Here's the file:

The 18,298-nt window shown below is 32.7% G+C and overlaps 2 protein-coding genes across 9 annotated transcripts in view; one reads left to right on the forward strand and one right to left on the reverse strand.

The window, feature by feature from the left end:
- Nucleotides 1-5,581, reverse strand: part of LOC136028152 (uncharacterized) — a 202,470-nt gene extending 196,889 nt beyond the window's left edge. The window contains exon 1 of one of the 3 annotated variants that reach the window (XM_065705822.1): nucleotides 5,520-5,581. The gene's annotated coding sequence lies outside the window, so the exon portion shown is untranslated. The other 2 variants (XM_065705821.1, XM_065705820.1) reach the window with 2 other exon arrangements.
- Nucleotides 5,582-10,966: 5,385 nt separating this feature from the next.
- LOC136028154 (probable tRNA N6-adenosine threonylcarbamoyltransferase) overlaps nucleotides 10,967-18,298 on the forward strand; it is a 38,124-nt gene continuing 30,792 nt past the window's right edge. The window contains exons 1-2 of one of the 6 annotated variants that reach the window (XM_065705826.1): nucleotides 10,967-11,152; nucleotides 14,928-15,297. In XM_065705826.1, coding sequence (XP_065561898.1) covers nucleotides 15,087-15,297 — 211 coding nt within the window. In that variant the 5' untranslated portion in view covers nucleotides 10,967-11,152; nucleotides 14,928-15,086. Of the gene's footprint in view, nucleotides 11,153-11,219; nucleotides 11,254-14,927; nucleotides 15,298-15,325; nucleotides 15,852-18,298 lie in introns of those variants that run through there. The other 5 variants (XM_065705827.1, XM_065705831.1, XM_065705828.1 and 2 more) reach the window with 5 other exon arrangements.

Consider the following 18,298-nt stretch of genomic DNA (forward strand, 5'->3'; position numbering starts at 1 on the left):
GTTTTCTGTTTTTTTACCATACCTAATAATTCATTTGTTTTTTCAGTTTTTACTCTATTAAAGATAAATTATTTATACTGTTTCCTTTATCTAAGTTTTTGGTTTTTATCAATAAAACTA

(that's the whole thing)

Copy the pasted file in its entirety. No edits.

The 18,298-nt window shown below is 32.7% G+C and overlaps 2 protein-coding genes across 9 annotated transcripts in view; one reads left to right on the forward strand and one right to left on the reverse strand.

The window, feature by feature from the left end:
- Nucleotides 1-5,581, reverse strand: part of LOC136028152 (uncharacterized) — a 202,470-nt gene extending 196,889 nt beyond the window's left edge. The window contains exon 1 of one of the 3 annotated variants that reach the window (XM_065705822.1): nucleotides 5,520-5,581. The gene's annotated coding sequence lies outside the window, so the exon portion shown is untranslated. The other 2 variants (XM_065705821.1, XM_065705820.1) reach the window with 2 other exon arrangements.
- Nucleotides 5,582-10,966: 5,385 nt separating this feature from the next.
- LOC136028154 (probable tRNA N6-adenosine threonylcarbamoyltransferase) overlaps nucleotides 10,967-18,298 on the forward strand; it is a 38,124-nt gene continuing 30,792 nt past the window's right edge. The window contains exons 1-2 of one of the 6 annotated variants that reach the window (XM_065705826.1): nucleotides 10,967-11,152; nucleotides 14,928-15,297. In XM_065705826.1, coding sequence (XP_065561898.1) covers nucleotides 15,087-15,297 — 211 coding nt within the window. In that variant the 5' untranslated portion in view covers nucleotides 10,967-11,152; nucleotides 14,928-15,086. Of the gene's footprint in view, nucleotides 11,153-11,219; nucleotides 11,254-14,927; nucleotides 15,298-15,325; nucleotides 15,852-18,298 lie in introns of those variants that run through there. The other 5 variants (XM_065705827.1, XM_065705831.1, XM_065705828.1 and 2 more) reach the window with 5 other exon arrangements.

Consider the following 18,298-nt stretch of genomic DNA (forward strand, 5'->3'; position numbering starts at 1 on the left):
GTTTTCTGTTTTTTTACCATACCTAATAATTCATTTGTTTTTTCAGTTTTTACTCTATTAAAGATAAATTATTTATACTGTTTCCTTTATCTAAGTTTTTGGTTTTTATCAATAAAACTA